bosshoggproudMention politics in Hope Mills, and one of the most common phrase combinations you will hear is something negative, followed by “that’s how it’s always been.” Maybe “what else would you expect?” would be a close second. People inside and outside the community have developed a sort of resigned contempt for the way things are. Boss Hogg doesn’t technically run Hope Mills, because there’s been a town board and some turnover over the years, so it works out more like a typical southern Good Ol’ Boys Network, but the effects are the same. To the world who has heard of “Hope Mills,” we are a small town with small minded leadership where the lake in the middle of town is empty. Hazzard With A Broken Dam is the image most get.

The image our leaders have constructed has affected the willingness of citizens to participate in the process. They think “Why bother? It’s not going to change.” So only a few attend meetings, only a few share their opinions on decisions. Most voters vote based on name recognition instead of knowing what the candidates believe or will do. When citizens do try to get involved and attend meetings, there are frequent, long chunks of time where the board meets in closed session, and there are public decisions made that ignore all precedent and disregard most public opinion. Sometimes board members who were mostly voted in because their names are familiar seem uninterested or angry in the process. Some on the board have expressed that they don’t feel the citizens deserve explanations of their thought processes. This distrust of the public leads the public to distrust the leaders, and the Hazzard imagery continues.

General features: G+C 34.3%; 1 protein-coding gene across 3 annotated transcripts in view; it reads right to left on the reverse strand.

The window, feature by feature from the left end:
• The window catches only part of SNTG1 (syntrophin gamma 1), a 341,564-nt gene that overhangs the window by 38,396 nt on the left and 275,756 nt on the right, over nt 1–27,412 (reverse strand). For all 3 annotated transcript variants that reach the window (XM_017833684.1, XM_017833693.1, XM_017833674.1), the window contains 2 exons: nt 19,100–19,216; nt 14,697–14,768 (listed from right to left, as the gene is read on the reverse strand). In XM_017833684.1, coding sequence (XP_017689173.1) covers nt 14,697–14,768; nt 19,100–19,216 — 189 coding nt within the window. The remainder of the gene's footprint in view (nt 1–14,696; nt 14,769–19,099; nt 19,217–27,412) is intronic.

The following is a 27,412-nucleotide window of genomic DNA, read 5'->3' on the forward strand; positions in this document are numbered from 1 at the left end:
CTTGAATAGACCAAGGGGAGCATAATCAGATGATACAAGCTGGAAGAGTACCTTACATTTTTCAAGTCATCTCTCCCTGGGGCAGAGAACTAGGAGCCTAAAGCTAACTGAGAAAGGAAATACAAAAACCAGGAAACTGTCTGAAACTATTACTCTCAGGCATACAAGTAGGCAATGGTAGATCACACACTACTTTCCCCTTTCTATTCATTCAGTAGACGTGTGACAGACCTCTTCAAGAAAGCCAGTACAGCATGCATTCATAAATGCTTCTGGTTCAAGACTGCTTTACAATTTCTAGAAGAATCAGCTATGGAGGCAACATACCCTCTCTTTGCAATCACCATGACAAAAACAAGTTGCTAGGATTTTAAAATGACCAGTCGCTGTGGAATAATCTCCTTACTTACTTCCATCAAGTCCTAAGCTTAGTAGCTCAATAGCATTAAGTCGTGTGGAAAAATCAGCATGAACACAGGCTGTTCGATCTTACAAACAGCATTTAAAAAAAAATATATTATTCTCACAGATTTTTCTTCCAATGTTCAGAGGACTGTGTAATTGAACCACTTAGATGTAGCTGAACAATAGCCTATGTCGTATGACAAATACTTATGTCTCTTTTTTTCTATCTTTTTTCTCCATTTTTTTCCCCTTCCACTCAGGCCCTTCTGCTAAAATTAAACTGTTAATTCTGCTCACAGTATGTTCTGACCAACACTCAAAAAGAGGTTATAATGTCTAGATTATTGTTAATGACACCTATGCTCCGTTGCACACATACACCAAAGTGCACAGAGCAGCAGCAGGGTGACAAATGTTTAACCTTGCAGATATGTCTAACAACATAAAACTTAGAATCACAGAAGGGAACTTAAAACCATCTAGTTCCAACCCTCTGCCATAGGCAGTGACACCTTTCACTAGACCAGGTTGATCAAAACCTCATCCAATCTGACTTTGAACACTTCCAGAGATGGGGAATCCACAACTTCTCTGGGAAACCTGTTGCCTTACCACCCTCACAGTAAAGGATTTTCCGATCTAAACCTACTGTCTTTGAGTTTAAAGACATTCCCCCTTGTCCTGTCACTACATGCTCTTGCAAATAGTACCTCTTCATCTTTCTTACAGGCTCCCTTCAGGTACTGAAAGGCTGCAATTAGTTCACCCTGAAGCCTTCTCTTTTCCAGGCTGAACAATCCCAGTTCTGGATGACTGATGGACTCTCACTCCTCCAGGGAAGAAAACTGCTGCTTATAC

In 2015, Hope Mills is growing and changing, despite what sometimes seems like efforts to strangle it or feed it until it gorges itself. As we change, we can still be a small town (relatively speaking), but it’s past time for the small-minded mentalities of the past to be left behind. It’s past time for government (which is paid for by the citizens) to be open and accessible and accountable (to those citizens) throughout the year, not just for a month before elections. We need citizens who are willing to explain their decision-making and communicate to be involved. The dam should be fixed in the next year or two, so that image will be gone. As the publicly-shared opinions and trustworthy leadership becomes more prevalent, we will gradually get over the Hazzard With A Broken Dam image our past leaders have built, but we’ll never do that if we let things stay the same.

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